After you have configured the debugger, set a break point in any Python code that is executed by a request and load the page in the browser. For example, to break when the main page of the guestbook demo is generated, set a breakpoint in the method Mainpage.get in guestbook.py. When you reach the breakpoint, the browser will sit and wait while Wing displays a red run marker on code at the breakpoint and other lines as you step through code using the buttons in Wing IDE's toolbar.

Check out the Stack Data and Watch tools in the Tools menu to inspect debug data, or just use the Debug Probe, which is an interactive Python shell that works in the context of the current debug stack frame. When the debug process is paused, both the Debug Probe and editor show auto-completion and call tips based on live runtime state, making it quick and easy to write and try out new code. You can also see data values by hovering the mouse over symbols in the editor or Debug Probe and you can press F4 to go to the point of definition.

Continuing with the green run button in the toolbar will complete the page load in the browser, unless a breakpoint or exception is reached first.

To set up multiple entry points, use Named Entry Points in the Debug menu. These can contain different commands lines and environment for dev_appserver.py.

You may edit the Python code for an application while the App Engine is running, and then reload in your browser to see the result of any changes made. In most cases, there is no need to restart the debug process after edits are made. However, if you try the browser reload too quickly, while App Engine is still restarting, then it may not respond or breakpoints may be missed.

To learn more about the debugger, try the Tutorial in Wing's Help menu.

Improving Auto-Completion and Goto-Definition

Wing can't parse the sys.path hackery in more recent versions of Google App Engine so it may fail to find some modules for auto-completion, goto-definition and other features. To work around this, set a breakpoint in _run_file in dev_appserver.py and start debugging. Then, after script_name has been set, in the Debug Probe tool (in Wing Pro only) type the following:

os.pathsep.join(_PATHS.script_paths(script_name))

Copy this to the clipboard and open up the file properties for dev_appserver.py by right-clicking on the file. Then, in Project Properties under the Environment tab select Custom for the Python Path, click on the View as Text button and paste in the extra path.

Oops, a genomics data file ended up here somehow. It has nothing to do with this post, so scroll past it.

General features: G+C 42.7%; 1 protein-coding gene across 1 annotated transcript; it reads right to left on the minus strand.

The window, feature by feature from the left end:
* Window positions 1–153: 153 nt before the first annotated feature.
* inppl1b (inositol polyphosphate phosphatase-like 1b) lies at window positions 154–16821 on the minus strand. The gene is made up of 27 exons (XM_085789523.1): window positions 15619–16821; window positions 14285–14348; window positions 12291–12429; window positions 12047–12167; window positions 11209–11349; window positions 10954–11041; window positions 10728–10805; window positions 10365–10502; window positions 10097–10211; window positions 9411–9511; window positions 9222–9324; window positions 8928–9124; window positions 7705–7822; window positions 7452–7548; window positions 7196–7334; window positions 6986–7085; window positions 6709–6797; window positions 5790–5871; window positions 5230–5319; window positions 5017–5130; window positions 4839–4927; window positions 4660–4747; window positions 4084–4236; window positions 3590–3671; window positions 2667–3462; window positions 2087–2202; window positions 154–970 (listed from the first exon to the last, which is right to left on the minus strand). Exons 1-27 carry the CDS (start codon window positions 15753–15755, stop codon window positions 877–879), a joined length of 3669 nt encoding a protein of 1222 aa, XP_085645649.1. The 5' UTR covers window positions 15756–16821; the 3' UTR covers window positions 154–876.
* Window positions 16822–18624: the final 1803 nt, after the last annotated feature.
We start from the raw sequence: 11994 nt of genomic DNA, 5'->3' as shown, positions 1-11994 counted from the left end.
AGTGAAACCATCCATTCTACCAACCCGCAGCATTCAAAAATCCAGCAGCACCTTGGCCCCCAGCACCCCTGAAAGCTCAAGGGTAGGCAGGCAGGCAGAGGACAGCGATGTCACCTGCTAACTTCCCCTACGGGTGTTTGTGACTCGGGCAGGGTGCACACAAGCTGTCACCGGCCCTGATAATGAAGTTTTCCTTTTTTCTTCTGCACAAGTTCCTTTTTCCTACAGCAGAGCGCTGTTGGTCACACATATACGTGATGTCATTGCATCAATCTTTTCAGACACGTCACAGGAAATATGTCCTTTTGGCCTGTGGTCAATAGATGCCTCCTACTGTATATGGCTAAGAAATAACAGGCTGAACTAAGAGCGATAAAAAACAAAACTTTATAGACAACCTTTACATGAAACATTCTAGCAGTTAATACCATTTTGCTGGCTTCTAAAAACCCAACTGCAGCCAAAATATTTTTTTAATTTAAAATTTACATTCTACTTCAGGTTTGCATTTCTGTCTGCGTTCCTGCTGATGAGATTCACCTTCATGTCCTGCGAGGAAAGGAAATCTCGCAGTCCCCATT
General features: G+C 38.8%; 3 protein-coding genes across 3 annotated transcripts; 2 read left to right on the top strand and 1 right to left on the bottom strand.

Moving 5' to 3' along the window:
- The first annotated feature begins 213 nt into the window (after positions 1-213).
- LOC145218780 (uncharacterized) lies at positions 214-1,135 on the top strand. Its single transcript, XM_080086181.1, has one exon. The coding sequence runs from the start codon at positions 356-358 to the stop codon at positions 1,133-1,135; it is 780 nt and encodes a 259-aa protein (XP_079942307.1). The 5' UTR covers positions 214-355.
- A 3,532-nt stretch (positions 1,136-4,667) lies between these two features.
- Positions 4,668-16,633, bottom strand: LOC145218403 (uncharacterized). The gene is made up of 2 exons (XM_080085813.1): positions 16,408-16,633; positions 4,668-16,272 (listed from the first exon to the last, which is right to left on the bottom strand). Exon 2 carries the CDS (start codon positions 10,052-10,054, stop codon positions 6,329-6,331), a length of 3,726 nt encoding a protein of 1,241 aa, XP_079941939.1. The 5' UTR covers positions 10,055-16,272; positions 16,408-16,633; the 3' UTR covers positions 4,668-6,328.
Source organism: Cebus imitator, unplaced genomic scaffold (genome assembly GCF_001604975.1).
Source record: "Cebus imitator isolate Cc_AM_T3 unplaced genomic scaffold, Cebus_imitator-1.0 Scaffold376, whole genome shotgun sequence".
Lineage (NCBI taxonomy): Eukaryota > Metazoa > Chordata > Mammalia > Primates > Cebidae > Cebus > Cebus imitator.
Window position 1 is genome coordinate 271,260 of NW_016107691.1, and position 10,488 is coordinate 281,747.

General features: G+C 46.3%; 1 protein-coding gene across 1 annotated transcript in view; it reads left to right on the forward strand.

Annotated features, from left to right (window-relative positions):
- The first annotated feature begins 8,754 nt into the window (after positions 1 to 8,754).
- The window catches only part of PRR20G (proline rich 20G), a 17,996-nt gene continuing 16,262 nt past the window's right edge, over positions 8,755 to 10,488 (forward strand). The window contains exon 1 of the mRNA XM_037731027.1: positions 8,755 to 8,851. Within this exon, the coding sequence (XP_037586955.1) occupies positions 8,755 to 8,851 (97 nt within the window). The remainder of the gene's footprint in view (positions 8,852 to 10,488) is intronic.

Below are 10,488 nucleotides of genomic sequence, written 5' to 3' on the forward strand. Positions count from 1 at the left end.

You will need to redo this if you move the app engine installation, or you can use ${WING:PROJECT_DIR} to convert those paths to base on the location of the project file.

If you use more than one app within your project with multiple Named Entry Points, you'll want to set this Python Path into the Named Entry Points's Launch Configuration environment instead of placing it in Project Properties.

Trouble-shooting

App Engine runs code in a secure environment that prevents access to some system information, including process ID. This causes some of the sub-processes created by App Engine to be shown with process id -1. In this case they are not listed as children of the parent process and you will need to kill both processes, one at a time, from the toolbar or Debug menu.

Windows users may need to set the TZ environment variable to UTC via the environment field in Project Properties to work around problems with setting os.environ['TZ'] while a process is running (this is a Windows runtime bug). One possible symptom of this is repeated 302 redirects that prevent logging in or other use of the site.

The Debugger > Exceptions > Report Exceptions preference should be set to When Printed (the default) when working with Google App Engine or Wing will report some additional exceptions that are handled internally when running Google App Engine outside of the debugger.

If you have unchecked the "Show this dialog before each run" checkbox in the debug dialog shown when launching dev_appserver.py and need to alter the command line arguments or other values there, you can access the dialog by right clicking on dev_appserver.py in the editor or Project and selecting Properties.

Related Documents

Wing IDE provides many other options and tools. For more information:

« 2.6. Using Wing IDE with TurbogearsTable of Contents2.8. Using Wing IDE with mod_wsgi »

Using Wing IDE with Google App Engine